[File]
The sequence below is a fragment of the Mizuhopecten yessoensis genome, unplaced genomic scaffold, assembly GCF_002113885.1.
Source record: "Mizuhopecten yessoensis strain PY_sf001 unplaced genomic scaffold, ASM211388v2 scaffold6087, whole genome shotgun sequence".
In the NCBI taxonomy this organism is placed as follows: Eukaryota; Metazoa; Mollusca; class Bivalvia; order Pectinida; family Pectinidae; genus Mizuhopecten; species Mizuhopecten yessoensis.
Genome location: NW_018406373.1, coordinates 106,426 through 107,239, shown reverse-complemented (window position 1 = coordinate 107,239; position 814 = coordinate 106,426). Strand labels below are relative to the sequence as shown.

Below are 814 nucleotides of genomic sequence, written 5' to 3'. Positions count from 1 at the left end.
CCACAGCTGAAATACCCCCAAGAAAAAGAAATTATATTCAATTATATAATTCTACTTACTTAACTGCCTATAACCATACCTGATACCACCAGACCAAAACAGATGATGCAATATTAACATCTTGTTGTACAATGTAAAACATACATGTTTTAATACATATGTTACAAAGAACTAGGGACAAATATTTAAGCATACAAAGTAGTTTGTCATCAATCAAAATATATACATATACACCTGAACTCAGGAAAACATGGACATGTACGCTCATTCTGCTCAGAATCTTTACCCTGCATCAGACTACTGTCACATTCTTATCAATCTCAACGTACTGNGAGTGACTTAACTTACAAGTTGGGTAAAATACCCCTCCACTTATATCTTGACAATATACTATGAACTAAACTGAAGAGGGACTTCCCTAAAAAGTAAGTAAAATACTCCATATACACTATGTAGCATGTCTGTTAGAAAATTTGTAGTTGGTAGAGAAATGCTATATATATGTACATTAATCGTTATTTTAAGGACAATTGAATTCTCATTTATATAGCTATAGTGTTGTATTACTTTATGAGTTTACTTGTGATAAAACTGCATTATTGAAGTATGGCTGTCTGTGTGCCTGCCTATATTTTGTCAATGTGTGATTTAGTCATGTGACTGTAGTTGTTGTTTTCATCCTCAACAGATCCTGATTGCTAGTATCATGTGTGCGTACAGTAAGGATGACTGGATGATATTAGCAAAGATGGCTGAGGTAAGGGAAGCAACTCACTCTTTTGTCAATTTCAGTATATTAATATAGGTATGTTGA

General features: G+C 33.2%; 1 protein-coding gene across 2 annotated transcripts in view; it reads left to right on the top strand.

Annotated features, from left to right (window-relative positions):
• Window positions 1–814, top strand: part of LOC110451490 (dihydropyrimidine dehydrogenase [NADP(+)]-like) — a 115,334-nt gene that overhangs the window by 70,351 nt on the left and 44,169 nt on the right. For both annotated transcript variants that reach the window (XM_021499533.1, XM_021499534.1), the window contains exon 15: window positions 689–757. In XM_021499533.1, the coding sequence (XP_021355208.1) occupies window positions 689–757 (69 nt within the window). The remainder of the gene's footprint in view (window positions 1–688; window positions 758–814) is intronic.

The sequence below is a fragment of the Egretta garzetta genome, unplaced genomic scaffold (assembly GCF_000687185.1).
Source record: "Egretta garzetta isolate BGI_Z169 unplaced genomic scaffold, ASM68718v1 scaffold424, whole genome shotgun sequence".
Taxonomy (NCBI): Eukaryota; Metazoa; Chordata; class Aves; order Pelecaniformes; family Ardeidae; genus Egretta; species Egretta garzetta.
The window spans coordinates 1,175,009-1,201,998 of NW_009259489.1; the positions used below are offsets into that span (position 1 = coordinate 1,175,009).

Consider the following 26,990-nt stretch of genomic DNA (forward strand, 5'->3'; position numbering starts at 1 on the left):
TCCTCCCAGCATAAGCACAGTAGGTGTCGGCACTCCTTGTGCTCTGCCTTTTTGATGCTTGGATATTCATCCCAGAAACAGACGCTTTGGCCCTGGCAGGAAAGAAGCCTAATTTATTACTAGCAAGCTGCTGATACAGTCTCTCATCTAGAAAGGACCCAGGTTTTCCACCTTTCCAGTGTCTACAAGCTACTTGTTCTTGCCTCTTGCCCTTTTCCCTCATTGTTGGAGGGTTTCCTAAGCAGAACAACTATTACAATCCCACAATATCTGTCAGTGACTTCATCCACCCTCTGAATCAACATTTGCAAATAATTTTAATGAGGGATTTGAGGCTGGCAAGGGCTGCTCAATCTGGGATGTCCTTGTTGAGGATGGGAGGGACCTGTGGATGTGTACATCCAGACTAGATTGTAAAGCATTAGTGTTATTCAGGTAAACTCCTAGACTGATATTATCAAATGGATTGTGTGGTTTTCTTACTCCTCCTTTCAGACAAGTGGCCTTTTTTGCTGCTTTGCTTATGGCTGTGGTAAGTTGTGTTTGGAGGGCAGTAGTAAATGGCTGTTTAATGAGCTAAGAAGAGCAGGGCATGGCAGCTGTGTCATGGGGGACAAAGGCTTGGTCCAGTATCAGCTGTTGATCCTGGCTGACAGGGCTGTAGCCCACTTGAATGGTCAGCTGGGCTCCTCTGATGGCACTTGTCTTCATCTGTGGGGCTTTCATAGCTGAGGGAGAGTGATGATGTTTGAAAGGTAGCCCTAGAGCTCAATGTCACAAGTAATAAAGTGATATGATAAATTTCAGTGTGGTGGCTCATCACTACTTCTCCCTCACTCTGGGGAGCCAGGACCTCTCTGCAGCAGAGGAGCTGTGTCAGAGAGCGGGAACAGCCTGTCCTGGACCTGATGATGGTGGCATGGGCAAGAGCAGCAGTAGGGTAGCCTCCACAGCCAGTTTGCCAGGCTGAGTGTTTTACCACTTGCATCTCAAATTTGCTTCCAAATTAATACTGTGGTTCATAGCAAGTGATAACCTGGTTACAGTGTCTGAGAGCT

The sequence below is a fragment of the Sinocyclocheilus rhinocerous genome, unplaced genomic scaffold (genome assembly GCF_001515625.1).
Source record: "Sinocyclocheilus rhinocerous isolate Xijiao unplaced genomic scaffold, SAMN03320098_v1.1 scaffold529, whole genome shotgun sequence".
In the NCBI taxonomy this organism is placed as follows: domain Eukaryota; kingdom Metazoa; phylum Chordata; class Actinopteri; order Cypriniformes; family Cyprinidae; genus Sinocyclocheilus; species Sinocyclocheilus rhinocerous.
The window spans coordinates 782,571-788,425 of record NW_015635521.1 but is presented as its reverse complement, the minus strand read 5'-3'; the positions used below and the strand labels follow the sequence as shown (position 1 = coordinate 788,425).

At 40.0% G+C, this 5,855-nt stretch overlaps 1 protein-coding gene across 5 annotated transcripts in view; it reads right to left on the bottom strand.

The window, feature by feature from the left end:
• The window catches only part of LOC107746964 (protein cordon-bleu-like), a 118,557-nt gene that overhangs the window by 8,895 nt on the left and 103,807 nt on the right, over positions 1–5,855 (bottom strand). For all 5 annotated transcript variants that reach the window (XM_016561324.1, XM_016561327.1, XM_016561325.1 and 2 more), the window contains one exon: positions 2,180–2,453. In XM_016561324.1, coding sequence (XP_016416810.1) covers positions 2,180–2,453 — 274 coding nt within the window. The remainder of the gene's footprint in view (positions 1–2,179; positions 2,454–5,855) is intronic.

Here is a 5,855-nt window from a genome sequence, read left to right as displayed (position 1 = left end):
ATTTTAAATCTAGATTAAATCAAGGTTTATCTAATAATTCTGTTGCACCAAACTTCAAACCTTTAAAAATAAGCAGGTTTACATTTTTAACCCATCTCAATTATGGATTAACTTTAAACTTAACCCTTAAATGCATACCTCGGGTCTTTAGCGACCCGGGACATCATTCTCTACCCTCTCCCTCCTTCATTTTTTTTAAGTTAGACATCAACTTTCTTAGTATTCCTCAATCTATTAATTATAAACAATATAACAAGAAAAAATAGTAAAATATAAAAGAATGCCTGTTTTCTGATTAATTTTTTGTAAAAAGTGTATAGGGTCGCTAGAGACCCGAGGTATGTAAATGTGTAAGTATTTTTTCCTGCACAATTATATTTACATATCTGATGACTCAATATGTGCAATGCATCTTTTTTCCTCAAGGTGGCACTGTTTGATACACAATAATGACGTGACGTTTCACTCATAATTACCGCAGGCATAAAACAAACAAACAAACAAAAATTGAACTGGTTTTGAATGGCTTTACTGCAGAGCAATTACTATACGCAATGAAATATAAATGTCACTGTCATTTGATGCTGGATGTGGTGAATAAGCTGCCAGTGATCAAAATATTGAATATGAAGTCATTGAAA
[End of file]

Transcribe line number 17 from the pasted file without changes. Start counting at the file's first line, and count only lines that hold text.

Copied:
Source record: "Sinocyclocheilus rhinocerous isolate Xijiao unplaced genomic scaffold, SAMN03320098_v1.1 scaffold529, whole genome shotgun sequence".